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Letters from the Director: 2020 United States Conference on HIV/AIDS

2020 United States Conference on HIV/AIDS


On October 19 - 21, thousands of registrants participated in the 24th Annual United States Conference on HIV/AIDS (USCHA), hosted by NMAC. In keeping with public health guidelines and the challenges posed by the COVID-19 pandemic, NMAC pivoted from its original plan to conduct the USCHA in Puerto Rico and held the USCHA 2020 on a virtual platform. This was a significant undertaking, as the event included multiple plenaries, 85 workshops and institutes, an exhibit hall, a jobs fair, and performances.

Responding to the confluence of challenges that our nation is facing with the COVID-19 pandemic, the HIV epidemic, systemic racism, and underlying health inequities, NMAC structured the conference to uplift and unite attendees. Resurrecting a past theme, NMAC titled the event “Family Reunion 2,” emphasizing the importance of providing extra support and comfort to each other and to community during these especially difficult times. The National Institutes of Health (NIH) Office of AIDS Research (OAR) was honored to participate in this impactful event and present updates on the NIH efforts to combat HIV, COVID-19, and health disparities.

The OAR led two sessions:

  1. The Impact of NIH HIV/AIDS Research and Discovery – Follow on Conversations from AIDS 2020, which focused on the landmark HIV/AIDS research that NIH has conducted for nearly 40 years, from innovative basic science discoveries through the pipeline to preclinical studies and novel clinical trials. The workshop highlighted NIH HIV/AIDS research at the intersections of prevention, treatment and disparities across the lifespan. Multidisciplinary scientists shared unique insights, research findings, and experiences to improve understanding of how the global and domestic HIV epidemics can inform each other and accelerate epidemic control. The following speakers presented, followed by a panel discussion and question and answer session.


  1. NIH Stakeholder Engagement in the Era of COVID-19 and Social Justice Movements – Priorities for FY2021, which provided information on current opportunities from the NIH HIV/AIDS research program in view of the current SARS-CoV-2 pandemic, and the racial justice movement. Along with colleagues from other NIH Institutes and Centers, I provided an overview of the NIH HIV strategic goals, priority areas, and research efforts that are planned for the coming year and in response to the current environment. The following NIH colleagues joined me for this presentation:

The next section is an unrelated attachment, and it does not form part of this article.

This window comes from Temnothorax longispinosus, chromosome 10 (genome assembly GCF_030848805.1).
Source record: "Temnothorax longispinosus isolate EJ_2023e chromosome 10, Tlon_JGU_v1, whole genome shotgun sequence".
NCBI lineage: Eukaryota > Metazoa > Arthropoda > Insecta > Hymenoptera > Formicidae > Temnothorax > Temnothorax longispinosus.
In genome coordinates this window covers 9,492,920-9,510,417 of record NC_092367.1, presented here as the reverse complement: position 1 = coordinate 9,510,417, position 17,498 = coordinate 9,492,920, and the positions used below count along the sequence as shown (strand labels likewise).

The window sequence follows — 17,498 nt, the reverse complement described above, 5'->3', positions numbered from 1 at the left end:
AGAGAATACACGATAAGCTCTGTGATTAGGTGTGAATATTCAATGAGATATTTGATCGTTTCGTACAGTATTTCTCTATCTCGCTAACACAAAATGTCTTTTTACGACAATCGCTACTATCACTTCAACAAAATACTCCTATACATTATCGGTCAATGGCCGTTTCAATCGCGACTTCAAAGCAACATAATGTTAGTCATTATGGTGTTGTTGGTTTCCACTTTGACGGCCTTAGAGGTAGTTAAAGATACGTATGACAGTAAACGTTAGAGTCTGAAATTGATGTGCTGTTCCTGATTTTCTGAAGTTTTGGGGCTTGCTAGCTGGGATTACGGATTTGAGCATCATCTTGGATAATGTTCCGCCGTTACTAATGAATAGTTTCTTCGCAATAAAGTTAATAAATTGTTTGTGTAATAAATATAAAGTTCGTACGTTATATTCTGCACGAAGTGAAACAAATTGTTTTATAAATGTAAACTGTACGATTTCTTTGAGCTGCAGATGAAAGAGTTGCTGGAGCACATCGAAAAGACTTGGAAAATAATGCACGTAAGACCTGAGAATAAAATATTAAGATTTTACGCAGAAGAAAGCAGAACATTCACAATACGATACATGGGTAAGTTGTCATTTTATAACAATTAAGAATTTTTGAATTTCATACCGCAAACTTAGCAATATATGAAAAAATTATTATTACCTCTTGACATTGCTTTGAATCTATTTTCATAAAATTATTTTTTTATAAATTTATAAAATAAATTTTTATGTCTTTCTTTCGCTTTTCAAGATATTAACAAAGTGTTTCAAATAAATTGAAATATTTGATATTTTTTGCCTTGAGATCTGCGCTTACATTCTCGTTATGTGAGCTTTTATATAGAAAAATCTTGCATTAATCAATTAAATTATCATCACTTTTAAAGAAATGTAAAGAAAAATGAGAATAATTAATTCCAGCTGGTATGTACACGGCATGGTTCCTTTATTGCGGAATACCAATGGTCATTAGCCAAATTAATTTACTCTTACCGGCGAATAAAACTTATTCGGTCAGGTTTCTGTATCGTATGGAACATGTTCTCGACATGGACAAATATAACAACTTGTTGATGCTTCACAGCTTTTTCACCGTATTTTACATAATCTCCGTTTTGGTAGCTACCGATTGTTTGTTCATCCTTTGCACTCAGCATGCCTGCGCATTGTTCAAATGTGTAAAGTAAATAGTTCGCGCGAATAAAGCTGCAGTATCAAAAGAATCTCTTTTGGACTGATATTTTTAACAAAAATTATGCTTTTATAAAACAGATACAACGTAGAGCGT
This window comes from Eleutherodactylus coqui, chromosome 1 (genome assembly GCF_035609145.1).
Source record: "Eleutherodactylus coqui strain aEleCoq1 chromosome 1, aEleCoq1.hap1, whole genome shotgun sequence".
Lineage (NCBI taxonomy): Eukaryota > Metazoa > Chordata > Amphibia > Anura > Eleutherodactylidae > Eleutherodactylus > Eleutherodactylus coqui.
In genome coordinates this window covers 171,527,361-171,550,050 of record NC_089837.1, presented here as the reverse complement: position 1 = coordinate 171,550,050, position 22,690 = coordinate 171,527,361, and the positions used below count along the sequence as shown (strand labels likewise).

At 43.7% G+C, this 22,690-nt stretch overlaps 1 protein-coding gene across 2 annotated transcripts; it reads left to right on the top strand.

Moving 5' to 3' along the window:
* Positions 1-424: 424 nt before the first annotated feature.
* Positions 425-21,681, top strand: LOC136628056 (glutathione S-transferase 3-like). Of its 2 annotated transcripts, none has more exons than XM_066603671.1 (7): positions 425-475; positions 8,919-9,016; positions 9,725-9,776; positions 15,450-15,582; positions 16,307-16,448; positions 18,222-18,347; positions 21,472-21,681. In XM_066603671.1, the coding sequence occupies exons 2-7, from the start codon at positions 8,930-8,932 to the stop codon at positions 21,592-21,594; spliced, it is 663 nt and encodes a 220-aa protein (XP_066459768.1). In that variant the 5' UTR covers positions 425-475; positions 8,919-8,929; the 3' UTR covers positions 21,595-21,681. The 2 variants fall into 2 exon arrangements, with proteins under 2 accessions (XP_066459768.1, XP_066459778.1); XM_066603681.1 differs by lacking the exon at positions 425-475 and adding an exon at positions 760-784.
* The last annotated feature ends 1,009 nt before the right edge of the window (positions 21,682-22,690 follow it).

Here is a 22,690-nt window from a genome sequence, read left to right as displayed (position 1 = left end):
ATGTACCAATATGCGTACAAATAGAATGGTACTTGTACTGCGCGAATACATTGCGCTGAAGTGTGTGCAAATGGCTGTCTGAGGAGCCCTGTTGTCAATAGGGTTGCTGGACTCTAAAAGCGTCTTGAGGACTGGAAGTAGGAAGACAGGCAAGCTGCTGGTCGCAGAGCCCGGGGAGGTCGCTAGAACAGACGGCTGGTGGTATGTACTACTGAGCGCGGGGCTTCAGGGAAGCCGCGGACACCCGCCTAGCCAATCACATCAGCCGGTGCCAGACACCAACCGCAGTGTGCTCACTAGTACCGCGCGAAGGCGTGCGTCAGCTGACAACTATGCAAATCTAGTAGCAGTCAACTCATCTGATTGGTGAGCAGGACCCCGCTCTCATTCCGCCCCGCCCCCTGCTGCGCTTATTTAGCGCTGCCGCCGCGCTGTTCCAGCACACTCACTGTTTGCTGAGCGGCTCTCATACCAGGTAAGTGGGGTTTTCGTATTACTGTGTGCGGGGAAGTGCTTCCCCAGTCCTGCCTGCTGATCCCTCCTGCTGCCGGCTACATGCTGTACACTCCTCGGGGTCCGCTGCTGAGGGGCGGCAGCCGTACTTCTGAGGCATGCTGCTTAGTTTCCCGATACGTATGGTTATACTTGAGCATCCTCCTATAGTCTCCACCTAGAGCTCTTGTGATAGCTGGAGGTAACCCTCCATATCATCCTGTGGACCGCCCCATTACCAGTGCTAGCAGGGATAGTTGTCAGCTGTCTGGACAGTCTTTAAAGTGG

The USCHA’s Closing Plenary provided a special forum for federal leaders to answer questions posed by NMAC staff on HIV, COVID-19, systemic racism, and their intersection. On behalf of OAR, I was delighted to answer questions pertaining to NIH research and share some of the following highlights.

The NIH continues to place a high priority on ensuring the diversity of the biomedical research workforce. The Research Centers in Minority Institutions Program and the Institutional Development Award Program are two such examples. Building trust with communities highly impacted by HIV is another high priority.

Notably, there is a bidirectional dimension to the HIV and COVID-19 intersection: HIV research findings have informed scientific contributions to address COVID-19, and the international experience and perspectives inherent to the HIV research enterprise have provided this framework for our nation’s public health response to COVID-19:

  • Engage communities and build trust;

  • Implement strategies to recruit and retain diverse, and vulnerable populations for participation in research protocols;

  • Design culturally tailored interventions;

  • Understand and appreciate the importance of resilience and stigma; and

  • Use intersectional and behavioral frameworks to structure research.

Conversely, lessons learned from COVID-19 will certainly benefit the HIV field and the larger biomedical research arena. COVID-19 has accelerated widespread use of telemedicine, point-of-care in the field, and the quick ramp up of clinical trials and development of novel diagnostic platforms.

We look forward to a time in the future when our work on COVID-19 is complete, so we can refocus our full attention on HIV and discuss the many lessons learned in-person with our friends and colleagues at the USCHA.

To learn more, I encourage you to view the OAR presentation NIH Stakeholder Engagement in the Era of COVID-19 and Social Justice Movements – Priorities for FY 2021 and other USCHA 2020 videos that NMAC has made available to the public.


Maureen M. Goodenow, Ph.D.
Associate Director for AIDS Research and
Director, Office of AIDS Research
National Institutes of Health

This page last reviewed on November 3, 2022